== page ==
I appreciate all of the things that our veterans have done for us. But we do
already have Memorial Day (near the end of WWII in Europe and the Civil War) and
Veterans Day (marking the end of WWI), not to mention Flag Day and Independence
Day. The American worker deserves recognition. We would not have won
any of the wars of the 20th century without the battleships built in American
shipyards or the economic growth created by our manufacturers. To replace a
celebration of American labor with another holiday dedicated to America's
military superiority would send an unfortunate message to future generations:
America is great because we build things, not because we destroy them.
Millhouse put it very well. There are a number of military related holidays. And
labour could use a little recognition instead of all the abuse it's taken
lately, even if that recognition is a long weekend mattress blowout sale.
"Fortunately, on Labor Day, most Americans celebrate the end of summer,
rather than than anything to do with Big Labor."If September
11th became a holiday (and I don't think that would be appropriate
regardless) I'm afraid it would become what Labor Day is now, pushed back a
@procuradorfiscal"the most destructive, anti-prosperity, anti-American
leftist political movement in American history."Then how come
wealth inequality has spiked the past thirty years at the same time that the
percentage of the labor force in unions has plummeted? The reason you have
weekends, 8 hour workdays, vacation days, workplace safety conditions, and a
host of other benefits is because unions fought for them.
Re: "The reason you have weekends, 8 hour workdays, vacation days, workplace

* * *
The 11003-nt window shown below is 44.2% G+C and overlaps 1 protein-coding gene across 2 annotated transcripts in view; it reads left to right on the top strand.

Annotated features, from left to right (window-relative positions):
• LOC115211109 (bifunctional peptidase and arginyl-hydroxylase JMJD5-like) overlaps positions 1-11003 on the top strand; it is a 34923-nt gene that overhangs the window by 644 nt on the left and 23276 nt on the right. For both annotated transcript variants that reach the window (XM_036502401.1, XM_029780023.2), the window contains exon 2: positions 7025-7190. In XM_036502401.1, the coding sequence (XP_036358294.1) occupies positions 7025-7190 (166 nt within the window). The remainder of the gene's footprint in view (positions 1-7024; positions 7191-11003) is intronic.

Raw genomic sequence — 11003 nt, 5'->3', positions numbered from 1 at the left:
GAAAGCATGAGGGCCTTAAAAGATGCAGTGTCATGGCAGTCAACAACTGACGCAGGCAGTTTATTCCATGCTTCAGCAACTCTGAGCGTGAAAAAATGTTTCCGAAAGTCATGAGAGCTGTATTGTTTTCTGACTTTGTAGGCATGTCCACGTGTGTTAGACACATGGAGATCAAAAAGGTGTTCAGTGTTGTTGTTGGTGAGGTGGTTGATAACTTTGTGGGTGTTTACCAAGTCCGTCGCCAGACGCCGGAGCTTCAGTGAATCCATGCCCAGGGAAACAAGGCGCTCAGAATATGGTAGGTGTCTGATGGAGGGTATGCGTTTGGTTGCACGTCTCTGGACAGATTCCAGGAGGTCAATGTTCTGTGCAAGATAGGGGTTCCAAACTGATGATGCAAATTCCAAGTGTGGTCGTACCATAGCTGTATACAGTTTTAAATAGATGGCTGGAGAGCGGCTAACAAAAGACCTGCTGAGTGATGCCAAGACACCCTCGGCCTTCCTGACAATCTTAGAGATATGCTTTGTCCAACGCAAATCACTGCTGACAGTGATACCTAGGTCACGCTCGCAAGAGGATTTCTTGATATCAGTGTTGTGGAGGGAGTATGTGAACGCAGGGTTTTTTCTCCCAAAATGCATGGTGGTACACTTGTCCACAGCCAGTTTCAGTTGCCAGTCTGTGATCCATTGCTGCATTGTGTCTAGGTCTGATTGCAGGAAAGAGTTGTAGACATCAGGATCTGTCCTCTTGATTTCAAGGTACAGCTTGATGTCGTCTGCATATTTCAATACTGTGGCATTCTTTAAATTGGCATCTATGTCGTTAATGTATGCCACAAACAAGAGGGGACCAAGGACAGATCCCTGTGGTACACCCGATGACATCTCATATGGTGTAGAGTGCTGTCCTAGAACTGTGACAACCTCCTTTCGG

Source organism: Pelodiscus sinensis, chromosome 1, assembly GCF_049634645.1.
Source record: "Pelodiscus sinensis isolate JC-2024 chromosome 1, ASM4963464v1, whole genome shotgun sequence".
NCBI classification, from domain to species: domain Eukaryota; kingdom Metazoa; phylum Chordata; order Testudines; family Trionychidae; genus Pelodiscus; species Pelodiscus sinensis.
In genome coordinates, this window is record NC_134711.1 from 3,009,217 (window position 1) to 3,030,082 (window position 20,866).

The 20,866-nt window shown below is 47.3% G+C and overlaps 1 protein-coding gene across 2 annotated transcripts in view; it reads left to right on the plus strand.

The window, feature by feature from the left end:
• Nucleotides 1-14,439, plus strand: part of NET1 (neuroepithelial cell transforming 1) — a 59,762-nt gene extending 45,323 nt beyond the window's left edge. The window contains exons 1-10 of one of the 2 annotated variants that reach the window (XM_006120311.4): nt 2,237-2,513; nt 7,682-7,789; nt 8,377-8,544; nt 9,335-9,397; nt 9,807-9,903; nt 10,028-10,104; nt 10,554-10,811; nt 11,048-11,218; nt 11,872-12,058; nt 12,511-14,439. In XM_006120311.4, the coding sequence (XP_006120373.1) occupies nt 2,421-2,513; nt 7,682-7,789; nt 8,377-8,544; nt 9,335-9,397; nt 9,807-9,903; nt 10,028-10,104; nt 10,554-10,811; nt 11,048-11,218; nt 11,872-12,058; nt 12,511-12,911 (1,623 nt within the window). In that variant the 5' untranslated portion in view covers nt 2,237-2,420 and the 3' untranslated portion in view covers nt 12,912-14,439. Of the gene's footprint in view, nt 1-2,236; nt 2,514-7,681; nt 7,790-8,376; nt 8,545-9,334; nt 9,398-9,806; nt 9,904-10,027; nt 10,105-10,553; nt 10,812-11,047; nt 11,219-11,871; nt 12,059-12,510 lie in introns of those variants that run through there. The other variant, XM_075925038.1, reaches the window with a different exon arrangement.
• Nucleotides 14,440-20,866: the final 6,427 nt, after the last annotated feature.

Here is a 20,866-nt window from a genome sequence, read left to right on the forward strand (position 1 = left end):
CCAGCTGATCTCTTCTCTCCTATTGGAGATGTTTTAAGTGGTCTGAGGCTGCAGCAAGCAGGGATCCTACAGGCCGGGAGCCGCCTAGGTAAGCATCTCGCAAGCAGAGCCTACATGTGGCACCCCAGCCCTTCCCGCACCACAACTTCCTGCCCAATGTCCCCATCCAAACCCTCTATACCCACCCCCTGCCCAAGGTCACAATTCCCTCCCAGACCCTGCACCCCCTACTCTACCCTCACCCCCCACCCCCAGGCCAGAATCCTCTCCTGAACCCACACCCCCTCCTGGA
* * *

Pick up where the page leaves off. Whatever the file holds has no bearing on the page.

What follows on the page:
safety conditions, and a host of other benefits is because unions fought for
them."And, once the trade-union movement bought off the rubes
with those "gifts," that they continue to disingenuously take credit
for, they continued to peddle that socialist dependency snake oil for the next
100 years.There are even a few callow rubes that continue to buy
today.But, step back. Take a deep breath. Ask yourself -- what have
unions done for you lately?They drove whole industries and the good
jobs in those industries overseas. They bankrupted or required reorganization of
the steel, railroad, auto-making, retail grocery, telecom, airline, trucking,
and electronics industries, destroying or decrementing millions of good jobs.
They destroyed most cities in the rust belt, including, most recently,
Detroit.And, worst of all, they recently deprived me of my favorite
snack cakes.Unions. Hah. What are they good for? . . . .
The calender from the D A V is a good reminder about the disabled vet's.
The conflict we are in isn't about how many people that are killed but how
many come home disabled. It seems to me If we can save their lives, why put them
in harms way to be hurt.
Let's just hope that "Procurdorfiscal" works in a non-union
sweatshop, with no benefits, at part time wages, and has NO job protections.
After all, we wouldn't want him (the scorn indicates an angry man) to be
guilty of hypocracy, and we wouldn't want him to be making enough money to
ever be accused of "Socialist Principals." The less he earns, the more
there is for profits for Halliburton, G.E., and all the other Vulture
Capitalists. One imagines he could be very proud of himself if he lives in a tar
paper shack, has no college education, and lives at poverty levels. Unfair
assessment? It's HIS values.
@ procuradorfiscal:Without unions and the labor movement, we would
still have the conditions that caused the Triangle Shirtwaist fire, with
sweatshops exploiting the poor and powerless. Employers would be able to demand
that workers work seven days a week for twelve hours a day with no vacations, no
time off for illness, and would be able to pay them as little as they wanted.
Look at the conditions in third world sweatshops and remember that it used to be
like that here as well. If that's what we need to have in order to compete
with other countries, we're in bigger trouble than we realize.Perhaps part of the problem with Labor Day is that no one remembers what it
was for. It's become nothing more than a day with sales on merchandise,
where the workers are working harder than ever to take care of customers rather
than being "what it's all about." It's a bit reminiscent of
my last employer, who insisted that I work on Veteran's Day, although I was
allowed an hour off to march in the parade and didn't have to change out of
my uniform before returning.